The Economic Policy Institute released a report today titled, The Legislative Attack on American Wages and Labor Standards, 2011–2012. The report was written by Gordon Lafer, EPI research associate and associate professor at the University of Oregon. According to the report state legislators across the country have launched an unprecedented series of initiatives aimed at lowering labor standards, weakening unions, and eroding workplace protections.
Similar Legislation In Many States
The report shows how “similarities in how analogous bills have been advanced in multiple states … establishes the extent to which legislation emanates not from state officials responding to local economic conditions, but from an economic and policy agenda fueled by national corporate lobbies that aim to lower wages and labor standards across the country.”
The report “establishes that their agenda is driven by political strategies rather than fiscal necessities.”
EPI also held an event to announce the report. Here are a few of the notable comments from this event:
EPI VP Ross Eisenbrey:
“Wages have stagnated even through national economic growth.”
“The top 1% takes 22% of the national income.”
“The bottom 60% is poorer than 20 years ago.
“Wage stagnation causes include: bad trade agreements, bad policy, deregulation… leading to steep declines in wages for unionized workers and workers outside of unions.”
“The most powerful corporations have been pushing to lower wages and benefits.”
“1 out of 5 people in the private sector make less comparatively to 1965 (regarding minimum wage).”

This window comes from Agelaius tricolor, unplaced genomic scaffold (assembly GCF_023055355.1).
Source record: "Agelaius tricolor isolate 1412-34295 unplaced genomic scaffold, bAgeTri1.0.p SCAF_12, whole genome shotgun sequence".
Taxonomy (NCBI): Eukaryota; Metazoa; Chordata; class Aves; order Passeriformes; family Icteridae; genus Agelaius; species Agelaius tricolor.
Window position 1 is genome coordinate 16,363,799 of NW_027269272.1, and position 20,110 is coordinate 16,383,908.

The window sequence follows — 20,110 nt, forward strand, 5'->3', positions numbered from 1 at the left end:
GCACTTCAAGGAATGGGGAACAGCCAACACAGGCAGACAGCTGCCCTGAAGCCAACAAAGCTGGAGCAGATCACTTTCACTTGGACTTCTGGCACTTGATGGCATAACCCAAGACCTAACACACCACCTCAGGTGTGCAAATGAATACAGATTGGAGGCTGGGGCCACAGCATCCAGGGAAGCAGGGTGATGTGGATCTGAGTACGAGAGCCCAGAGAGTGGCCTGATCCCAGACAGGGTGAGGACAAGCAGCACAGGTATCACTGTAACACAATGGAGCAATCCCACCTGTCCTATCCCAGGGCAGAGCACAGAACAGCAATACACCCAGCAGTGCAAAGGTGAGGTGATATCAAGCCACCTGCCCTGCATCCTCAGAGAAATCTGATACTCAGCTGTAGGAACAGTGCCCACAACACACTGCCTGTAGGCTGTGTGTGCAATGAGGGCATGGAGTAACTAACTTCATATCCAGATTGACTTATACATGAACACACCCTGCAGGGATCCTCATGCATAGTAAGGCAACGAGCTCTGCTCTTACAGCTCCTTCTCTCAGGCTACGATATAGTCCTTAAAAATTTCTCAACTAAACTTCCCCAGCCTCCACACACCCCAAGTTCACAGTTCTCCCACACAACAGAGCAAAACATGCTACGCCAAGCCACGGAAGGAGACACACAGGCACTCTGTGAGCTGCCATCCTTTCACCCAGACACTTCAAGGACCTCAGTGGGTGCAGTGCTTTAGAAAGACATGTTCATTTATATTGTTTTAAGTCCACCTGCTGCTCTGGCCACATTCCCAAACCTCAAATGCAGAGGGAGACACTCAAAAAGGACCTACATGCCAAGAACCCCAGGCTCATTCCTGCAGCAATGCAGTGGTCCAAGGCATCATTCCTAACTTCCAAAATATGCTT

“New Hampshire, South Dakota, and Indiana all passed laws undermining minimum wage in 2011-2012.”
“Four states have passed laws in the past two years expanding the use of child labor. (Including Iowa, Wisconsin, Minnesota).”
“There is more than two times the amount of money stolen out of workers’ paychecks than money lost in bank, gas station, and convenience store robberies combined.”
“64% of low wage workers have had some amount of money not paid to them.” (from expected paychecks)
“40 million American workers do not have paid sick leave.”
“Even 57% of Republicans support at least some paid sick leave.”
“10 states have laws prohibiting people to vote on bills regarding the right to sick leave.” (2011-2013)
“16 states have cut unemployment insurance.” (2011-2013)
Virginia Assembly General Delegate Patrick Hope:
“Privatization tends to lower the wages of those who do the services.”
“When the public sector gets cut down there is negative spillover in the economy.”
If you want to look at people’s tweets from the event click here.
This is a video of the event:
Some of the report’s key findings include:
- Four states have passed laws restricting the minimum wage, four lifted restrictions on child labor, and 16 imposed new limits on benefits for the unemployed.
- States also passed laws stripping workers of overtime rights, repealing or restricting rights to sick leave, undermining workplace safety protections, and making it harder to sue one’s employer for race or sex discrimination.
- Legislation has been pursued making it harder for employees to recover unpaid wages (i.e., wage theft) and banning local cities and counties from establishing minimum wages or rights to sick leave.
(Emily Foster attend the event and contributed research and notes for this post.)
Click for larger: